As part of our recent whirlwind tour of Stockholm startups, we took a trip to the offices of Tictail, which enables anyone who has anything to sell to start a good-looking online store within minutes (and, since recently, embed it elsewhere to boot).

I had the pleasure of interviewing one of the startup’s four co-founders, CTO Siavash Ghorbani, who explained that Tictail is in essence a free e-commerce platform that lets people easily set up an online store.

Though it’s still relatively unknown, Tictail has managed to sway more than 50,000 merchants to start online stores using its software to date, with more than 1 million products listed across the flock. It helps that the basic but robust core platform is entirely free to use.

Instead of charging for the use of its software, Tictail makes money from selling store extensions (‘apps’) to users, who aren’t restricted in any way when using the free core platform in terms of what they can sell, how many products they’re allowed to list and whatnot.

It’s a tried strategy that seems to be paying off for the Swedish startup so far.


Founded in 2011 but launched in May 2012, Tictail has secured more than $11 million in funding, with New York-based VC firm Thrive Capital as its primary backer.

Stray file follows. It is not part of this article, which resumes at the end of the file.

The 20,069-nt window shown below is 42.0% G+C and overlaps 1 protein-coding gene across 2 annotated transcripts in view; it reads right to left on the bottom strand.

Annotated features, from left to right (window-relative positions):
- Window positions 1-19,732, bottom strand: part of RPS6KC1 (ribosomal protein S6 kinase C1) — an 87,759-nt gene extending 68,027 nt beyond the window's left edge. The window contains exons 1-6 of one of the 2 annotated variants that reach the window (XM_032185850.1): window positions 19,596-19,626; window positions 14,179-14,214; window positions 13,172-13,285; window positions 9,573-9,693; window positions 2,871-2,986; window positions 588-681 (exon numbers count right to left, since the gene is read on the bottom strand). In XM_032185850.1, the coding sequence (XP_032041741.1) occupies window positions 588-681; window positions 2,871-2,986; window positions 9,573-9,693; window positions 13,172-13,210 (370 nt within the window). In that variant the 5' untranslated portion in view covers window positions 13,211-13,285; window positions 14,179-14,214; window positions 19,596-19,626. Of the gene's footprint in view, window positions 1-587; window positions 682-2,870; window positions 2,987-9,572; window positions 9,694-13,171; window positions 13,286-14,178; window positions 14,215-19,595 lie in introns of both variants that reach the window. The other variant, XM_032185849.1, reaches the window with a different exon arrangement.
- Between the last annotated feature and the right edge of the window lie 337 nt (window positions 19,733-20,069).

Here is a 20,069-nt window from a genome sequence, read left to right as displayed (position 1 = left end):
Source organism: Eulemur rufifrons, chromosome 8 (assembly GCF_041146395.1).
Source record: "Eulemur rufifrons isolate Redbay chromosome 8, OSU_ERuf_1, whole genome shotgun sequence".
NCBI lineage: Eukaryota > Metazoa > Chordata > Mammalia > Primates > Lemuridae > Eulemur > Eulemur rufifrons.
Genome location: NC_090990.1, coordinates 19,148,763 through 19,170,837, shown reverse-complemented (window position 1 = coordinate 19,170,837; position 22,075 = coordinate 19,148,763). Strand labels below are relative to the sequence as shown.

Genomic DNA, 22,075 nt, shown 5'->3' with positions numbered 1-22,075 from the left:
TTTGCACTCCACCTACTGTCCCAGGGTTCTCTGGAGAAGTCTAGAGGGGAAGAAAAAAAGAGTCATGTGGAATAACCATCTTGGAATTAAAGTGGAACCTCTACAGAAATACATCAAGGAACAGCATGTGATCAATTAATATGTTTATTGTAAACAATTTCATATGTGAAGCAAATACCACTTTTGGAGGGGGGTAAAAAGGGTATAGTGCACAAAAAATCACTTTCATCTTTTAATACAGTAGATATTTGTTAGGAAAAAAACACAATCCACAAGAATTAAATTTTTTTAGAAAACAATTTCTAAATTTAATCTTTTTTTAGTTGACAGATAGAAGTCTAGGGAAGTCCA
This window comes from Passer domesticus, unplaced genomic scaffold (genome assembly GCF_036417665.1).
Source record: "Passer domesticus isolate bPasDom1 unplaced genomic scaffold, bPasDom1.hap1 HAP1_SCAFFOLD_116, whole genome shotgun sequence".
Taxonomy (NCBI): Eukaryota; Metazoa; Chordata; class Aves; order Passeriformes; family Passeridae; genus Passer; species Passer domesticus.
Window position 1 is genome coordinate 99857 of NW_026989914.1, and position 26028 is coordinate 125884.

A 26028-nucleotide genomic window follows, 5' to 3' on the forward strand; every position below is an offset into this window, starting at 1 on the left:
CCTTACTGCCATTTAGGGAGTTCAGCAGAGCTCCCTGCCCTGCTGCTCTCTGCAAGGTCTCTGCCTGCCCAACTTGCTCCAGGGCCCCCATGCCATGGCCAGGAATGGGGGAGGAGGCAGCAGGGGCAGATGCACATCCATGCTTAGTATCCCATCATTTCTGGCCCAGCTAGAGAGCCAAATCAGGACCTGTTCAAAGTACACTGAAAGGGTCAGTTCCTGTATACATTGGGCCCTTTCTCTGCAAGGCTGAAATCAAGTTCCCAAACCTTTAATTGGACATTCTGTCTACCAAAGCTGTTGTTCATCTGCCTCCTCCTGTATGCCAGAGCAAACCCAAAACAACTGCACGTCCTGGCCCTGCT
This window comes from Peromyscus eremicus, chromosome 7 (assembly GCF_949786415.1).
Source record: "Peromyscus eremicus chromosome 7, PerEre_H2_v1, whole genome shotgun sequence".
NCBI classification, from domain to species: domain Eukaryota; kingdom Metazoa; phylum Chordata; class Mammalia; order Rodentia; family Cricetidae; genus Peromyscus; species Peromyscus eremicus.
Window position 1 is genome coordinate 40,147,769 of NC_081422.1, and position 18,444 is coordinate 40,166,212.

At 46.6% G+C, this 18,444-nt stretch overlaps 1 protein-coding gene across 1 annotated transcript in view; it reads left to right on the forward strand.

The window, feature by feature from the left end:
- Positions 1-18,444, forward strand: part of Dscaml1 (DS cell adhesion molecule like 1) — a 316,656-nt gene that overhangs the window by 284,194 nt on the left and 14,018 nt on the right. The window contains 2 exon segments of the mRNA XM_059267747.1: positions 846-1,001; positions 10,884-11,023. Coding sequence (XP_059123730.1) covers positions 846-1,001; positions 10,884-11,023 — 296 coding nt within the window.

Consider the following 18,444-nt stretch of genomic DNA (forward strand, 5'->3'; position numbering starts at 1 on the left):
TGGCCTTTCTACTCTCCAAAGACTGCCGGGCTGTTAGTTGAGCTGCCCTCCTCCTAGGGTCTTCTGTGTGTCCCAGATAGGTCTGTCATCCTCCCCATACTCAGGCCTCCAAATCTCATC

As explained by Ghorbani during the interview, the focus within Tictail is now on capitalising on gaining market share in the US and on turning mobile into an even bigger money-maker than its desktop platform. In Ghorbani’s words:

“By the end of the year, mobile will surpass desktop in all aspects of our product, both in terms of visitors to our users’ stores, but also within our users. Product focus this year will be 100% mobile.”

Definitely one to keep a close eye on.


You can watch the full interview on top, and here are more video interviews featuring Stockholm’s finest tech entrepreneurs:

iZettle bags 40 million euros in Series C funding: a chat with CEO Jacob de Geer

A visit to Teenage Engineering, the lean music hardware startup run out of a garage

A visit to Klarna, the Swedish company poised to disrupt the online payment industry

Toca Boca makes games that kids can’t beat. And yet, it has seen 67 million downloads so far

Music maestro: Have a look inside Spotify’s Stockholm HQ (video + photos)

How Goo Technologies plans to make the Web an even more beautiful place

A wearable camera that automatically records your life: is Narrative the future or just plain creepy?

(Images & video credit to – apologies for the loud background noise in the video!)